SUMMER 2017

ENGL 505 Transformations of the Epic

Dr. Boria Sax

This course is based on the conception of the epic as an encyclopedic narrative of substantial length featuring a central figure who reflects the values of a particular culture. It will proceed chronologically, studying the taxonomy and transformations of the epic, from its earliest manifestations through its emergence in Classical, Medieval, and Renaissance texts, to its incorporation after the Renaissance into the modern novel. 3 credits. Fulfills either the Writing & Literary Forms field requirement or an elective.

ENGL 517 Advanced Creative Writing

Dr. Celia Reissig-Vasile

This course is intended for writers with some background or preparation, whether personal or formal, in creative writing. The course continues to develop each student’s creative writing ability through a close study of various writing styles and techniques, matched with assignments and workshops which encourage the students to further develop their own creative writing informed by such literary study. The emphasis of the course will shift depending on the expertise of the professor running it, and could involve poetry, narrative, or other forms. 3 credits. Fulfills either the Writing & Literary Forms field requirement or an elective.

ENGL 523 Tragedy

Dr. David Kilpatrick

This course explores the history and theory of tragedy as both dramatic genre and philosophical motif. Beginning with its origins in ancient Greek ritual, the course traces a history of the genre to the present, with emphasis on the classical and English literary traditions. The course considers such elements as: the relationship between tragedy and the tragic; the role tragedy plays in the histories of Western drama and ideas; ways in which tragedy is distinct from other dramatic genres, such as comedy and melodrama; the essential elements of tragedy; comparisons between Classical and Elizabethan tragedy; and the possibility of modern tragedy. Fulfills a Literature Group 1 requirement or an elective.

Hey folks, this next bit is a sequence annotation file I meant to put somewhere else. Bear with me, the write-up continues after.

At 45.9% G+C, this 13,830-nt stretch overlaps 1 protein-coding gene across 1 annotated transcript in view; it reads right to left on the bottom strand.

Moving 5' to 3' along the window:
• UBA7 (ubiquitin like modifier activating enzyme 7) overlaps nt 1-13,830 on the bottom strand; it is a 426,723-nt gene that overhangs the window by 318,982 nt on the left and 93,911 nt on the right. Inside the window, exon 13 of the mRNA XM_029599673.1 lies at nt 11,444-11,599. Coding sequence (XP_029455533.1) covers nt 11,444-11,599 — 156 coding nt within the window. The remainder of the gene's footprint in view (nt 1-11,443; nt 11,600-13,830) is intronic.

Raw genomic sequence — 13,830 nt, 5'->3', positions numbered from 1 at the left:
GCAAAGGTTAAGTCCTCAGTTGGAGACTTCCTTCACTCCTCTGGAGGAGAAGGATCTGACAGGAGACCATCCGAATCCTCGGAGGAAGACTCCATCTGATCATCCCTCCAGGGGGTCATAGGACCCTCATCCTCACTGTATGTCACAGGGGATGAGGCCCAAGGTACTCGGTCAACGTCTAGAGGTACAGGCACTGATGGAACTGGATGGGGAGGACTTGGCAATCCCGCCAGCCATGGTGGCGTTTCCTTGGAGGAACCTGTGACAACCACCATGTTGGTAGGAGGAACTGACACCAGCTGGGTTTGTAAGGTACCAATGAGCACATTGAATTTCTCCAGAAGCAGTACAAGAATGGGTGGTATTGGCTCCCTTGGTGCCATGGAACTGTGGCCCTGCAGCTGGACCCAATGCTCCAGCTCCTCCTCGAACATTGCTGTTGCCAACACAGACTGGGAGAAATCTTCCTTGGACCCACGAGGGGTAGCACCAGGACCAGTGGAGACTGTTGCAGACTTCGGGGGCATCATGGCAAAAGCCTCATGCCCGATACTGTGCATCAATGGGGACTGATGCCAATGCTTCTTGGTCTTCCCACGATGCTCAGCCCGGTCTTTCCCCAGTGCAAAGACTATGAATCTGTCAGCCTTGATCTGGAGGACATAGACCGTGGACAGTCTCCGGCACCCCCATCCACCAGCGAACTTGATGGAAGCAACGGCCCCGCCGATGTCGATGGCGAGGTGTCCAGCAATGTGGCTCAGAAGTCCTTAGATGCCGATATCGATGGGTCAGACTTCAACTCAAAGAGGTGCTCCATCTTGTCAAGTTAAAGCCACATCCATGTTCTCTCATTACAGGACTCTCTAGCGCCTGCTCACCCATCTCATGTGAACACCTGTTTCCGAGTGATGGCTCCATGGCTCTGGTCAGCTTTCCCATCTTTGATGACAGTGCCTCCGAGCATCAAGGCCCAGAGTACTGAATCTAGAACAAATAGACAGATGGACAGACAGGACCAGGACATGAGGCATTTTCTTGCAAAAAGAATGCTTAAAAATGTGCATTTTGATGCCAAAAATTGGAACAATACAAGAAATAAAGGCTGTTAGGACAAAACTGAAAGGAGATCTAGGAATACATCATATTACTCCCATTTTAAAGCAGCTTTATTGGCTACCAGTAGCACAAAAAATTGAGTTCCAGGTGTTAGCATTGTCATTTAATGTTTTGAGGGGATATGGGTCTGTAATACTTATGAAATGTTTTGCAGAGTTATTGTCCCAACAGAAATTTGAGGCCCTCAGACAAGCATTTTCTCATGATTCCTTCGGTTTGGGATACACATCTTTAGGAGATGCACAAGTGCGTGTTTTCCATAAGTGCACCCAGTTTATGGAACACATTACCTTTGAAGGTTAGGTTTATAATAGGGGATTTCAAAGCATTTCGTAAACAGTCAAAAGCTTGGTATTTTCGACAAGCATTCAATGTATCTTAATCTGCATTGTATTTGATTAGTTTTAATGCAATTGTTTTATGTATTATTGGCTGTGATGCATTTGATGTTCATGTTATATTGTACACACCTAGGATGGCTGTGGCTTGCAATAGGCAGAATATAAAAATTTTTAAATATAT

ENGL 560 Afropolitanism (note; previously listed as ENGL 515)

Dr. Donald Morales

The term “Afropolitanism,” a word coined by Taiye Selasi in a 2005 essay, is generally defined as young, well-educated African, and by extension, Caribbean artists with global and multicultural sensibilities who have settled in a number of cosmopolitan capitals in Europe and North America. In the literary world, these artists have produced intriguing works that describe their hybrid status and identity but also defy categorization–Selasi argues, “the practice of categorizing literature by the continent from which its creators come is past its prime at best.” “Afropolitanism,” has also engendered a lot of criticism and controversy. Kenyan writer, Binyavanga Wainaina, labels it an “empty style and culture commodification.” This course tackles the concept of “Afropolitanism” in a variety of ways. In addition to introducing the student to a new generation of African/Caribbean writers–Chimamanda Ngozi Adichie [Americanah], Zadie Smith [On Beauty], Edwidge Danticat [Dew Breaker], Teju Cole [Open City], Taiye Selasi [Ghana Must Go], there is also the opportunity to include transplanted dramatists [Roy Williams, Kwame Kwei-Armah, Debbie Tucker Green, Bola Agbaje] in London who have created a number of powerful dramas around the same subject. Fulfills an elective or, with permission of the program director, a Literature Group 2 requirement.